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How to Open a Brokerage Account for a Child to Invest

Helping your children learn about how to manage their money is a great goal. 

One aspect of managing money most people wish they learned about earlier in life is investing.

Due to the power of compounding returns, the earlier you start investing the larger your investment balance could potentially grow.

Your children may want to grow their money to help buy their first car.

Alternatively, they may want to grow college savings to pay for college beyond the low interest rates most savings accounts offer. Investing may be able to help.

If you want to teach your child about investing, one way to do that is by having them start investing themselves. But can a child open a brokerage account? That’s where things get tricky.

Here’s what you need to know about opening a brokerage account for a child and how you can set them up.

Can You Open a Brokerage Account For a Child?

Financial institutions require a person to be a legal adult to open an account, which usually means they must be age 18.

In some rare cases, they may have to be older.

That means:

A child cannot technically open their own brokerage account.

While a child can’t technically open their own brokerage account, there are ways to open an account on behalf of a child.

In particular, you can usually set up a custodial account under UTMA or UGMA.

What Are UTMA or UGMA Accounts?

The Universal Transfer to Minors Act (UTMA) and Universal Gift to Minors Act (UGMA) allow adults to set up trusts so that minors can own securities such as stocks and bonds. 

Requires a custodian

While minors won’t have direct control over the accounts, the person that donates money into a UTMA or UGMA account appoints a custodian that manages the money within the account

The custodian has a fiduciary responsibility to manage the money within the account.

That said:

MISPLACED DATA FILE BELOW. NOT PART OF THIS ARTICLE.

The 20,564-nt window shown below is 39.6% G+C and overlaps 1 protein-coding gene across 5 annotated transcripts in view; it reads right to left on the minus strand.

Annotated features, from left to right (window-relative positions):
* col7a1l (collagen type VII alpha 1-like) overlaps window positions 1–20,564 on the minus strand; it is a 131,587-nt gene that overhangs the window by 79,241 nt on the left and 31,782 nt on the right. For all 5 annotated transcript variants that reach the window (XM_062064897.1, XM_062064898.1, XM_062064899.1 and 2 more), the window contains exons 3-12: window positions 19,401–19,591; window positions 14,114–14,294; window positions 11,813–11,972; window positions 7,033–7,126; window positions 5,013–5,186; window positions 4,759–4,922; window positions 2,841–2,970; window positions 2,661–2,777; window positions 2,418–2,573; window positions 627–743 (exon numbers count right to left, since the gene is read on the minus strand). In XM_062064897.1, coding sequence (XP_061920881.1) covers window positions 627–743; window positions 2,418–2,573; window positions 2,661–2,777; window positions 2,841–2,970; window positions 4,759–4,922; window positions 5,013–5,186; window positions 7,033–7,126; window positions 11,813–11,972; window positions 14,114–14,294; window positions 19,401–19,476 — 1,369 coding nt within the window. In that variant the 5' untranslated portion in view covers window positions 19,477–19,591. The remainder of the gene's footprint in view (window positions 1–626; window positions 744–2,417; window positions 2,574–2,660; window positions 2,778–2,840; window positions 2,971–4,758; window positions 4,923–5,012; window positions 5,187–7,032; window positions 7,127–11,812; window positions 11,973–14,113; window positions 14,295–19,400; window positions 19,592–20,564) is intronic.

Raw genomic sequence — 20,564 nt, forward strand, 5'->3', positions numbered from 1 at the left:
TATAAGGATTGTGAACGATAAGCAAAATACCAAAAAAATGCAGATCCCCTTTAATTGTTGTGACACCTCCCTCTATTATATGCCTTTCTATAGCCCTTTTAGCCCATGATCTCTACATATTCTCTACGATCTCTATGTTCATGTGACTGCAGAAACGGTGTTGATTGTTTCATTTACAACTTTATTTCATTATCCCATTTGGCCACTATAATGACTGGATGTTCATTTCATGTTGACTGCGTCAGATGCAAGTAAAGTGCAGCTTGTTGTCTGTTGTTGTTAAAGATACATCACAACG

The minor could help the custodian make decisions on how to invest the money if the custodian wishes and it is in the best interests of the beneficiary.

Belongs to minor, managed by parents

The money put into a UTMA or UGMA account immediately becomes the property of the minor.

However, the custodian controls the money and how it is invested until the minor reaches the age where the trust terminates. 

Parents can use these accounts to help show children how to invest and what to invest in.

Children can learn about buying stocks, bonds, mutual funds and more. 

They can also learn about investing for the short-term and the long-term as well as when putting money in a savings account might be a better option.

How Children Can Invest

So how can children invest using a UTMA or UGMA account?

While the child can’t directly make transactions within the investment account, a parent can consult with a child to see how they want to make investments.

The parent can then make transactions based on the discussions with the child.

The "hassle" involved:

For children, the parent must make the transactions if the parents are the trustee.

That means if a parent doesn’t agree with what the child wants to do, they don’t have to do it.

This can be a benefit, though, because parents may have a more level-headed approach than a child may have.

Is Opening a Roth IRA a Good Idea?

Similarly, children cannot directly open a retirement account such as a traditional IRA or Roth IRA. Instead, a parent will have to open a custodial account on behalf of the child. 

For most children making very little income, an account like a Roth IRA makes more sense.

A Roth IRA allows children to pay taxes on the income now and withdraw the money in retirement tax-free. 

Most children pay no income tax or very little income tax, so a Roth IRA makes more sense than a traditional IRA.

As long as the child has earned income, they can contribute to a retirement account.

In order for income to be considered earned income, it must be taxable wage income. 

Children can earn this through a W-2 job. Earned income is also considered self-employment income that taxes are paid on, such as from contracting as a child model for pictures.

The money contributed to a Roth IRA doesn’t have to be the child’s money, but the child does have to have enough earned income to cover the amount contributed to the account.

A head start on retirement savings

As long as a child doesn’t plan to touch the money until retirement, opening a Roth IRA account could be a great idea.

With decades until retirement, the money contributed can grow quite a bit due to the power of compounding returns.